Luciano Marano | Bainbridge Island Review - Bainbridge High School varsity wrestling team Head Coach Dan Pippinger talks with the squad during a recent practice session.

Luciano Marano | Bainbridge Island Review - Bainbridge High School varsity wrestling team Head Coach Dan Pippinger talks with the squad during a recent practice session.

2019 Spartan Winter Sports Preview | Young and hungry: Minus key returner, island wrestling squad is mostly green, lean

There is both a science and an art to wrestling well.

Technical proficiency and creative intuitiveness are the two conflicting heads of the beast, and this year’s Bainbridge High School squad is captained by athletes of both philosophies.

Ben Dunscombe, a junior, is an artist.

Senior Sagel Bush is a technician.

“It’s a good balance,” said BHS Head Coach Dan Pippinger. “Ben likes by nature to be creative with wrestling, he likes to play with it. I think that’s what he enjoys about it, that aspect of it.

“[Sagel] works really hard and she is more of [the type who] wants to really kind of hone in on the technical aspect and be really, really clear about if she’s doing it right.”

Together the dissimilar duo — along with a third co-captain, returning junior bruiser Doug Takada, who, having been sidelined by a preseason broken arm, will act more as a mentor and advisor — will lead this year’s 18-student strong team, five of whom are females, more than ever before.

But, although it’s a banner year for the program’s diversity gender-wise, this season’s Spartan squad is all but rigidly uniform in another regard.

“The big gene is not huge on Bainbridge,” Pippinger said. “We’re kind of light to the middle. We definitely could use more of the upper weights.”

A freshman, Wyatt Goad, is the team’s de facto heavyweight, set to compete at 195 pounds.

“He has done some stuff over the last few years with me as a middle schooler, during … the club season,” the coach said.

“And he’s been really committed to off-season workouts and training and that kind of thing. So it’s fun to see him develop, because he’s really developed over the last year, gotten stronger and more coordinated. And you can see he’s really close on some things. Once those things click for him, it’ll be a good breakthrough for him and he’ll find some success.”

On the other end of the age spectrum are two seniors new to the sport: Beck Gibson and Christopher Longridge.

“They’re doing great for where they’re at,” Pippinger said. “They’re really learning and [are] tuned in. And, just by the fact of being older, [they] are able to be a bit more of mature leader types.”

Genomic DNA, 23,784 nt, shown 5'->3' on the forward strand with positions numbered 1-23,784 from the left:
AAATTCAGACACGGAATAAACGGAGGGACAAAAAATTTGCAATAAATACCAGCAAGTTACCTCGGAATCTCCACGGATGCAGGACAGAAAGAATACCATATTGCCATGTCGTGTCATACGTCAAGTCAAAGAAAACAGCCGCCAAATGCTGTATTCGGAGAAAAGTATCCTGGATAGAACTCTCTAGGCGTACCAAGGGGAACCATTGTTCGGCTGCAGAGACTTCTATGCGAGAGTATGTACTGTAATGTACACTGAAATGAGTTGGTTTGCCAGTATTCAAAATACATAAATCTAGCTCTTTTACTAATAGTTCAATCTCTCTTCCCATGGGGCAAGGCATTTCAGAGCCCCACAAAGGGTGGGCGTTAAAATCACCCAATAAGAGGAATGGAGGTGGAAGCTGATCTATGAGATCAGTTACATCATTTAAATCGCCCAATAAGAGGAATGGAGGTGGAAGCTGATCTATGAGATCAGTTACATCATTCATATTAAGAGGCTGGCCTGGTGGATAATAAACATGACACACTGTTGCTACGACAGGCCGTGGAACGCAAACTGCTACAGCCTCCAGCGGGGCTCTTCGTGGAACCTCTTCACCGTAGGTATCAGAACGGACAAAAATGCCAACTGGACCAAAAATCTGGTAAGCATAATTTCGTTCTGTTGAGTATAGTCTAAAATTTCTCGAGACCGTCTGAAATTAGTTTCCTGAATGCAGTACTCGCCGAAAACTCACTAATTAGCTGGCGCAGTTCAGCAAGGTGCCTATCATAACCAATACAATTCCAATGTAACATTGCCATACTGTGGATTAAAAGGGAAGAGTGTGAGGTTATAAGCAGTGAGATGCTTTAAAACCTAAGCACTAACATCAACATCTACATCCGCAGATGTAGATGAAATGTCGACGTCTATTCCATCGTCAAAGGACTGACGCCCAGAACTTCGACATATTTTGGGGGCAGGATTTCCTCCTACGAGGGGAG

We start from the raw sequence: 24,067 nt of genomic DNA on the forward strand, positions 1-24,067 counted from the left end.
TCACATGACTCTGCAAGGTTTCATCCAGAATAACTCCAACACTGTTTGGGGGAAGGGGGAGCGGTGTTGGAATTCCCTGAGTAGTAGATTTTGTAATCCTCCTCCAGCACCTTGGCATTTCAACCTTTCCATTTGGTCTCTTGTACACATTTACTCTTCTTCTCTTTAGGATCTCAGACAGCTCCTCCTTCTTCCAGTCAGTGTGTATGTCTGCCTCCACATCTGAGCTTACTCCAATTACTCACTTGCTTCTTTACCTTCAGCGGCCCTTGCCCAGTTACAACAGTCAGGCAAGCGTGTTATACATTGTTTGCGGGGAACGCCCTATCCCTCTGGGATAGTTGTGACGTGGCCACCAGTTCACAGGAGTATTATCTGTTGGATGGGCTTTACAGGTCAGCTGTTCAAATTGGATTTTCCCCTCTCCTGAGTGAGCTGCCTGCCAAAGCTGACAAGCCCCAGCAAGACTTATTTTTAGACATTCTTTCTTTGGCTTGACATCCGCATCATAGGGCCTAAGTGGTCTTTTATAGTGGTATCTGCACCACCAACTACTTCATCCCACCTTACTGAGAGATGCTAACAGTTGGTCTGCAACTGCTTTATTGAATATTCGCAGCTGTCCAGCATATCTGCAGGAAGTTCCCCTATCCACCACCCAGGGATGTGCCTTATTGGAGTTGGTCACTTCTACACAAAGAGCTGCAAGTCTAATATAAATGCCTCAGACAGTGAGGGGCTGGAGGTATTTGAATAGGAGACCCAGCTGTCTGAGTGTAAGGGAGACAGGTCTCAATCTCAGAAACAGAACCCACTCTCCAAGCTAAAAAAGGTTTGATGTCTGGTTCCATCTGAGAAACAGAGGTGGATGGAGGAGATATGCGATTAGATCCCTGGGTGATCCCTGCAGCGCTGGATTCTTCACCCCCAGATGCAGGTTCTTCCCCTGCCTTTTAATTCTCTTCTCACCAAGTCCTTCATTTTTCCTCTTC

Along with Sagel, the team’s returning females are juniors Caroline Michaels and Katherine Irvin. New to the team are Victoria Hutt, a junior, and Aubrie Ackland, a sophomore.

The team’s freshmen are, in addition to Goad, Asher Lane and Quentin Ikuse.

The other sophomores are Harrison Cate and Levi Field-Bennett.

Garrett Swanson, a junior, is also returning.

With so many novice grapplers at every grade level and weight, Pippinger said this year’s early season training has, even more so than usual, focused on the basics.

“We’re all in the same spot,” he said. “We’re going through this slow. We’re going through it by steps. We’re going to tune in to, whether you’re doing it for the first time or for the hundredth time, are you tuned in to how you’re doing it and what makes it effective?”

Wrestling, the coach said, is remarkably similar at every level of competition.

“It’s not any different than when I watched the guys at the Olympic training center,” he said.

“We work on a double-leg takedown, they work on a double-leg takedown. At the Olympics, they’re shooting a swing single. We shoot a swing single. It’s the same. There are no magic moves out there that they know when they get older. The best in the world are doing the basic fundamental moves, just they’re a little bit more deceptive with it. They’re a little bit more quick with it. They know how to react a little bit better. It’s all being able to fine-tune your technique and then being able to execute, feel it, and create your opportunities.”

This year’s training schedule has also been compressed, Pippinger said, so as to not overload the students and give ample time for refinement of those staple techniques.

“They’re learning pretty well,” the coach said. “There has been a little bit of sickness, injury, Thanksgiving break stuff.”

Overall, however, things are shaping up nicely. The team emerged victorious from their first match, a doubleheader against Eastside Catholic and O’Dea at home on Dec. 5, one of only three times this year the Spartans will host a meet in Paski Gymnasium.

The next, on Jan. 11, is the annual Island Invitational tournament, a centerpiece of the season, which is set to feature 13 teams.

Finally, they will again wrestle in Paski on Jan. 23, against Roosevelt and Ballard.

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